"Wanderst du gern?"

Translation:Do you like hiking?

11 months ago

21 Comments


https://www.duolingo.com/rowald6
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Can i say mags du wanderst?

11 months ago

https://www.duolingo.com/quis_lib_duo
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You can ask: Magst du es zu wandern?

Magst du wandern? =
(somewhat archaic, poetic way to ask) Do you want to go for a hike?

11 months ago

https://www.duolingo.com/Max.Em
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I would say "Magst du Wandern?" is fine (but a bit childish), where Wandern is the noun "hiking", rather than an infinitive. "Magst du wandern?" is more a question like "Would you like to hike?" (as you said), but they're both not really common.

11 months ago

https://www.duolingo.com/sp1gg0t
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Walking is British English.

6 months ago

https://www.duolingo.com/Max.Em
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But does it mean wandern?

6 months ago

https://www.duolingo.com/AeonMach

Yes. Walking (UK English) = hiking (US English) = wandern...

I know it's difficult tying to cater for the variety of English and appreciate the efforts by volunteers, but it is a bit frustrating at times trying to second guess US English all the time....

3 months ago

https://www.duolingo.com/C0gnition
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Even in British english hiking is nore specific than just walking.

3 months ago

https://www.duolingo.com/AeonMach

Walking (British English) should be accepted. Reported.

3 months ago

https://www.duolingo.com/Straengeloeve

"Do you like rambling?" was accepted, but not "do you like wandering?"; Could someone explain this?

9 months ago

https://www.duolingo.com/az_p
Mod
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I'm only familiar with "wandering" having the meaning of "to walk around aimlessly" in English, which is not what wandern means. It means "to hike" in the US and various other terms around the world (including "rambling" in parts of the UK).

9 months ago

https://www.duolingo.com/Max.Em
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Also in German it can have this meaning (colloquially), but it doesn't make sense in the context of the phrase. It's rather used with things than with humans....

9 months ago

https://www.duolingo.com/Straengeloeve

I have never seen it used in that context; Wander to me meant something similar to hiking, and hiking is not necessarily planned. Naturally I would go with the word which sounds closer when working with two related languages. Good to know what rambling is in the UK.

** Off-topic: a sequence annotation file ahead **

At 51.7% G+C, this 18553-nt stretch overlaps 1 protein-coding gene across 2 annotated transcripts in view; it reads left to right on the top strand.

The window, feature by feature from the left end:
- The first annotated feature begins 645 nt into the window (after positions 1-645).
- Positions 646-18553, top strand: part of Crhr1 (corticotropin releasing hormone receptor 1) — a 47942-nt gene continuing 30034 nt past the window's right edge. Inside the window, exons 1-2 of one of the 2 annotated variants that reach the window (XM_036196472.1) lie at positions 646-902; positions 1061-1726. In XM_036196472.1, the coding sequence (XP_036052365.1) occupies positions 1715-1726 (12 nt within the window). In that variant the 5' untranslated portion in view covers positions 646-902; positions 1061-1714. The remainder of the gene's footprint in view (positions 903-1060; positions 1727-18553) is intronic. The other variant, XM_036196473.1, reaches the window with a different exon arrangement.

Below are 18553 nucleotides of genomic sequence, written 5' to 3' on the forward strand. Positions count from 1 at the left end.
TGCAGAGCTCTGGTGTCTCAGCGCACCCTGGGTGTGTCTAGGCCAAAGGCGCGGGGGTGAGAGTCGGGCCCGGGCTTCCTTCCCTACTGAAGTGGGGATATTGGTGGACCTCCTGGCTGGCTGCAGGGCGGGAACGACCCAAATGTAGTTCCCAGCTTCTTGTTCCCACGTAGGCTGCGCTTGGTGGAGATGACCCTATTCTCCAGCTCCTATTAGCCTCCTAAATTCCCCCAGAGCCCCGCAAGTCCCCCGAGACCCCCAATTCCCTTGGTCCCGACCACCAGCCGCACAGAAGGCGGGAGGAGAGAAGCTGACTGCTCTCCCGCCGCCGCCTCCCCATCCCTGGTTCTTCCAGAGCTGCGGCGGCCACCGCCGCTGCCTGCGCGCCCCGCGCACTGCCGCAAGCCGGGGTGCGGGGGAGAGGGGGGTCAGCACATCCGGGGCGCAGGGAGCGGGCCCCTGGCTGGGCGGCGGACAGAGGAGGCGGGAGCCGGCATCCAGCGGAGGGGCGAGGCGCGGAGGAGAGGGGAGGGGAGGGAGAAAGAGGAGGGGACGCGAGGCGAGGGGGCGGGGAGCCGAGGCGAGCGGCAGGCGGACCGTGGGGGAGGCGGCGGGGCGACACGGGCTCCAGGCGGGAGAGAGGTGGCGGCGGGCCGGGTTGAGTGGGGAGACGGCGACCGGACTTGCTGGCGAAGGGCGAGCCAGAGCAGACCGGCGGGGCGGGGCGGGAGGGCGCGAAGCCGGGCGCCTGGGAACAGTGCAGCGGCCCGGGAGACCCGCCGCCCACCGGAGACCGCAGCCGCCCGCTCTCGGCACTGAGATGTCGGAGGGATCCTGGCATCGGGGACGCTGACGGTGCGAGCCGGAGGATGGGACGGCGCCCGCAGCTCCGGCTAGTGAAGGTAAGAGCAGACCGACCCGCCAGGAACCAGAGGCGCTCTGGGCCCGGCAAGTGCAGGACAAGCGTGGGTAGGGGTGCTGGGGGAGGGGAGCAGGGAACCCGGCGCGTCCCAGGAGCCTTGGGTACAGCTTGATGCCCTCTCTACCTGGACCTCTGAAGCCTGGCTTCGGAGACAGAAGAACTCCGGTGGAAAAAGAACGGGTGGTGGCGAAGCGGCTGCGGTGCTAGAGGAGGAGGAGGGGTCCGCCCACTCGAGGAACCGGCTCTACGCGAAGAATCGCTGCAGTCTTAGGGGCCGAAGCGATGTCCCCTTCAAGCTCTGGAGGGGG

9 months ago

https://www.duolingo.com/WandererBo

Duo must take the following into consideration and avoid narrowing down the meaning of words: https://www.dict.cc/?s=wandern https://dict.leo.org/englisch-deutsch/Wandern

9 months ago

https://www.duolingo.com/MaggieBill2

When I got the answer wrong, the suggested answer was "Do you like to tramp" which I see is technically a synonym for hike, but honestly I'm a native English speaker and I've never heard it used like that.

I've only ever heard it used as a noun to mean a homeless person or, if you want to get sexist, as an old fashioned word for slut. I'd use tromp instead.

8 months ago

https://www.duolingo.com/ericsonn0

MaggieBill2

Perhaps it is your regional speech or reading experience! I am British and have seen 'tramp' ( to travel on foot ), in written form; heard it spoken and said it myself.
I believe Tramp, ( as in he is a Tramp ), comes from the idea that the person in question is itinerate in nature (or work), travelling from place to place; often on foot.
Of course I am not an expert on language but, Tramp may have ecclesiastical origins, from itinerate priests wandering by foot from place to place.

My experience of 'tromp' is in the 3rd person i.e., ''S/He tromped off.'', Or, to walk heavily i.e., ''Joe tromped across the room, sounding like a heard of elephants.'' (Apologies to any elephants who may read this! !-p ).

7 months ago

https://www.duolingo.com/lIAlexlI
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What is wrong with "do you like travelling?"?

8 months ago

https://www.duolingo.com/Max.Em
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Travelling is too general. Could be travelling by bike, car, plane or whatever, while "wandern" is by foot, and mostly just for a day trip.

8 months ago

https://www.duolingo.com/Bekir978479

Es klingt wie Wanndastdugean!

4 months ago

https://www.duolingo.com/Max.Em
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Ist das nicht normal? Das "r" am Ende einer Silbe klingt anders als am Anfang. Siehe zum Beipiel hier: https://en.wiktionary.org/wiki/wandern unter "Pronunciation".

4 months ago

https://www.duolingo.com/C0gnition
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What is the definition of hike in this context? In uk english it normally means to go walk somewhere with an incline like a mountain or moor. In this context does it just mean to walk a distance as an activity? Would you use it to describe a walk in a nature park, perhaps?

3 months ago

https://www.duolingo.com/cmetzner
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pls, what is wrong with "Do you like to go hiking?"

1 month ago
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